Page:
POLITICS
23/01/2019 16:58 GMT

Tories Divided On Whether Theresa May's Brexit Deal Can Pass If She Gets EU Concessions

Lack of clarity could prove problematic for PM in Brussels.

Conservative MPs remain completely divided on whether Theresa May can win a parliamentary majority for her Brexit deal by wringing EU concessions on the Irish ‘backstop’.

The prime minister has staked her deal on demanding changes to the controversial insurance policy designed to keep the border open on the island of Ireland if trade negotiations drag on or fail.

But the EU is thought to want a clear demonstration that May can build a Commons majority before making concessions that may otherwise prove pointless. 

Three MPs, two who backed the deal and one who voted against it earlier this month, said around 300 Tories would swing in behind May if she secured a backstop end date or exit mechanism.

However two Brexiteer sources said a hardcore of around 20 to 60 Eurosceptics could remain implacably opposed to the deal even if the EU relented on the backstop. Another senior Tory MP, who voted Remain, said they could not back the agreement, even with changes.

One minister’s admission to HuffPost UK that they “don’t know what to believe anymore” sums up the challenge the PM faces in persuading Brussels to make significant changes to her deal.

And it came as European Research Group (ERG) chair Jacob Rees-Mogg called on May to prorogue - or suspend - parliament if Remain-minded backbenchers succeed in efforts to delay Brexit, in comments which suggested Leavers still believe they can force a no-deal withdrawal.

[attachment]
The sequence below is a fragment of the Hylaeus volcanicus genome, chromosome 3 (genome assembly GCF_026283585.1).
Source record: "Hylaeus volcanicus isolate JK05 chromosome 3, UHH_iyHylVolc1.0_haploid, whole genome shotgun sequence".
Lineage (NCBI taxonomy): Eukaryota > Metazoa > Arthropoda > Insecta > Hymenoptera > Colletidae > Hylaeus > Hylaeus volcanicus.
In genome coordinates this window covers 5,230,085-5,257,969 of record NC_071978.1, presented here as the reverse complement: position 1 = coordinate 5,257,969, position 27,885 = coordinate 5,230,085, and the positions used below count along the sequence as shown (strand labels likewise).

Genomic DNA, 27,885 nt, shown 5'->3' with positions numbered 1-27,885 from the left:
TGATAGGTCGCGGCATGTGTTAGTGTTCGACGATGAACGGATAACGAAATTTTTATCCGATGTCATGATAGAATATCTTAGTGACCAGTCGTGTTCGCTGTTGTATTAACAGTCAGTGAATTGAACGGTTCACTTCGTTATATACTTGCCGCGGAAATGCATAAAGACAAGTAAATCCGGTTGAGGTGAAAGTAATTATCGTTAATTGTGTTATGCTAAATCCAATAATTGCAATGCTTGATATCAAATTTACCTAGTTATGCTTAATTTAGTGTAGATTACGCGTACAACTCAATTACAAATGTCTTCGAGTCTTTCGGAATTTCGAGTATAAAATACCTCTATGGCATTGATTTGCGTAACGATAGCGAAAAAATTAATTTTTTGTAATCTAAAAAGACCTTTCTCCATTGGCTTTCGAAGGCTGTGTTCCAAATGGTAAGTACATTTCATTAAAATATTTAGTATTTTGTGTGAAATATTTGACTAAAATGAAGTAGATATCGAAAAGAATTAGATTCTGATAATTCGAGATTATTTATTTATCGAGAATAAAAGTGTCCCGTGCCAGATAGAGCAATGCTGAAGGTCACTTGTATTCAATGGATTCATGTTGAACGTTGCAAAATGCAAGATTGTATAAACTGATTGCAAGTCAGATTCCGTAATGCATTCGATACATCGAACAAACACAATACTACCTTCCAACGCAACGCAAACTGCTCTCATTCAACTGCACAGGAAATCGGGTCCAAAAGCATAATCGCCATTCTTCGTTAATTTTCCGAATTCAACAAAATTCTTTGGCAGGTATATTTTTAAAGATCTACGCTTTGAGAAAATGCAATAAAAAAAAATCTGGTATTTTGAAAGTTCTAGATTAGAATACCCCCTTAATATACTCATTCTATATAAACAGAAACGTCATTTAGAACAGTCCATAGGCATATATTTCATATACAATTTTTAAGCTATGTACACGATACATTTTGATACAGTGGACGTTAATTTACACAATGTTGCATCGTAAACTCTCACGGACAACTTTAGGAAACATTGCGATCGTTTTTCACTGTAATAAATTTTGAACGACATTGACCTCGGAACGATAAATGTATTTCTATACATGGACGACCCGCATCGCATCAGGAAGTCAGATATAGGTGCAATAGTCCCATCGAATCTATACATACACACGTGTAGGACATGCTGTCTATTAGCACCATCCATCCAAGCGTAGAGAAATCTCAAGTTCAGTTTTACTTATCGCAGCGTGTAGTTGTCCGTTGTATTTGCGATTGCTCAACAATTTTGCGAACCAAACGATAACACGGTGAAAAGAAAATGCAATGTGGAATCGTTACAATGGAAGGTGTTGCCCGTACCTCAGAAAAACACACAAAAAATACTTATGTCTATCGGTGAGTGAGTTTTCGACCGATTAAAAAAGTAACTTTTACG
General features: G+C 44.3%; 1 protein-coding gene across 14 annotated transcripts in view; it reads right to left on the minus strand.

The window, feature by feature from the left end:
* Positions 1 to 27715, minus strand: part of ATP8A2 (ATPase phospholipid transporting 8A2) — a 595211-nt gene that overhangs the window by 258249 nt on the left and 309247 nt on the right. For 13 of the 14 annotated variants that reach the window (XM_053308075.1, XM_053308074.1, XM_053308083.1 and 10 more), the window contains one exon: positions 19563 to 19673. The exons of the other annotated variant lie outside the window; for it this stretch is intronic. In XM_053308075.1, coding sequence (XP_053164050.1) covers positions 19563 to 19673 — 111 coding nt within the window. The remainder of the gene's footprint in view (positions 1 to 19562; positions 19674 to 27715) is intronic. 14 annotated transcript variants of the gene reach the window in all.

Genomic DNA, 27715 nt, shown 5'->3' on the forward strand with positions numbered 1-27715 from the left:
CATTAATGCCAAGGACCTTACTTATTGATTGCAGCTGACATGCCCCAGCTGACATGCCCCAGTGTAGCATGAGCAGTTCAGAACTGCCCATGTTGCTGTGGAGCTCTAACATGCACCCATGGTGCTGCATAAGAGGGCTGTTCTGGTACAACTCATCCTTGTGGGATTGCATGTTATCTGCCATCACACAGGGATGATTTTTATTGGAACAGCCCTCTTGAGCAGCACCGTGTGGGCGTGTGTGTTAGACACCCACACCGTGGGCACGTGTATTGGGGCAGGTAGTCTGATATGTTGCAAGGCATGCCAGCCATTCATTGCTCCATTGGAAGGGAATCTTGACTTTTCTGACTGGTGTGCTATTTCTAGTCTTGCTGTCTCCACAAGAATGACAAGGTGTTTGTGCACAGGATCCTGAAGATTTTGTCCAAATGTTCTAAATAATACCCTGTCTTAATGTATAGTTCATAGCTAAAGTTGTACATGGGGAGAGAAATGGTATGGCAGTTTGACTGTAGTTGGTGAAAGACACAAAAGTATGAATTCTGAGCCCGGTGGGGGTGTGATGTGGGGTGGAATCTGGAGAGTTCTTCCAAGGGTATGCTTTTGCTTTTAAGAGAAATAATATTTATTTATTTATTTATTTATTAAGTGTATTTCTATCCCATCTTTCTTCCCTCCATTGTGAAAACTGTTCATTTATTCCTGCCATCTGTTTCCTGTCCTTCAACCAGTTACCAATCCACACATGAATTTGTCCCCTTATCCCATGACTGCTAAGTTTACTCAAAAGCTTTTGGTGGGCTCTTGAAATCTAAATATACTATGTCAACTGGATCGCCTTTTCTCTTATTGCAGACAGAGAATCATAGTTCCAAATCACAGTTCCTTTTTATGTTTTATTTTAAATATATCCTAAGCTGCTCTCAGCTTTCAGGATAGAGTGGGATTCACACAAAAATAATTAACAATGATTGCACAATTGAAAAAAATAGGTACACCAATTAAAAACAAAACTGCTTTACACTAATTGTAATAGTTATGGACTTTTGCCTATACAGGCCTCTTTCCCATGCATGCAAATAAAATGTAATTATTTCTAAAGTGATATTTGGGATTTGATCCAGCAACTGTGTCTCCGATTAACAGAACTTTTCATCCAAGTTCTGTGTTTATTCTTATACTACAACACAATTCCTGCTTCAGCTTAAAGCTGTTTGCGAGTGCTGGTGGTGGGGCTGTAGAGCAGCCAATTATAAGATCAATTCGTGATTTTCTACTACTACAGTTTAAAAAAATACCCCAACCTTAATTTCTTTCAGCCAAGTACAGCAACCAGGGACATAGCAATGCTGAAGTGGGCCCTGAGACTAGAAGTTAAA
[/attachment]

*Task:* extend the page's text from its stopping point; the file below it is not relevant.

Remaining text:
The minister summed up the uncertainty gripping Westminster: “People do seem to be more open to changing if the backstop changes. But who knows with this lot.”

One senior backbencher estimated from 10 to 20 Brexiteers and Remainers would remain opposed to the deal but suggested May could count on around 300 Tories plus 10 DUP votes if she got an backstop end date or exit mechanism, meaning only a handful of Labour MPs could get it over the line.

The MP called on the government to table its own amendment next week to try to demonstrate the level of support it could get if the EU made such changes.

One loyalist MP said: “(300) sounds in line with our (wishful) thinking.”

Another added: “I think at least that number but I am sceptical that EU would agree. We should go for it though, very robustly.”

However, a senior Brexiteer source warned there would remain could be “anywhere from 20 to 60 irreconcilables” even if there were changes to the backstop.

Associated Press
Jacob Rees-Mogg spelt out his Brexit demands at a packed speech on Wednesday

These Eurosceptics hate the deal because the UK will hand over a £39bn divorce bill with no guarantee of a trade deal, and because it will mean an indirect role for the European Court of Justice (ECJ) after Brexit. 

One senior Tory said they would still vote against the deal and predicted they would be joined by “loads” of colleagues in the ‘no’ lobby.

They described estimates that 300 Tories could be won over as “government propaganda”.

It came as Rees-Mogg called for clear, legally binding changes to the backstop in the Brexit withdrawal agreement as the price of his support, despite EU opposition to reopening the painstakingly negotiated text. 

“As long as the backstop is there I will not vote for this deal. I think people’s chances of stopping Brexit are very slim.

“Of course any deal would be better than not leaving at all, but this deal ... is not good enough. It needs fundamental change.” 

He said that he believed that “things are going our way”, adding: “We are not there yet.”

Rees-Mogg said everyone wanted a deal to leave “in the best possible way” but that he was on alert for “meaningless soft soap” concessions from Brussels. 

“If the only way to get it (a deal) is by reopening the text, that is what they will have to do. This is ‘realpolitik’.”

And he dismissed suggestions the ERG should back May’s deal as the hardest Brexit on offer thanks to efforts by Remainers to hijack parliamentary process to block no-deal.

“If the House of Commons undermines our basic constitutional conventions then the executive is entitled to use other vestigial constitutional means to stop it,” he said. “By which I basically mean prorogation.”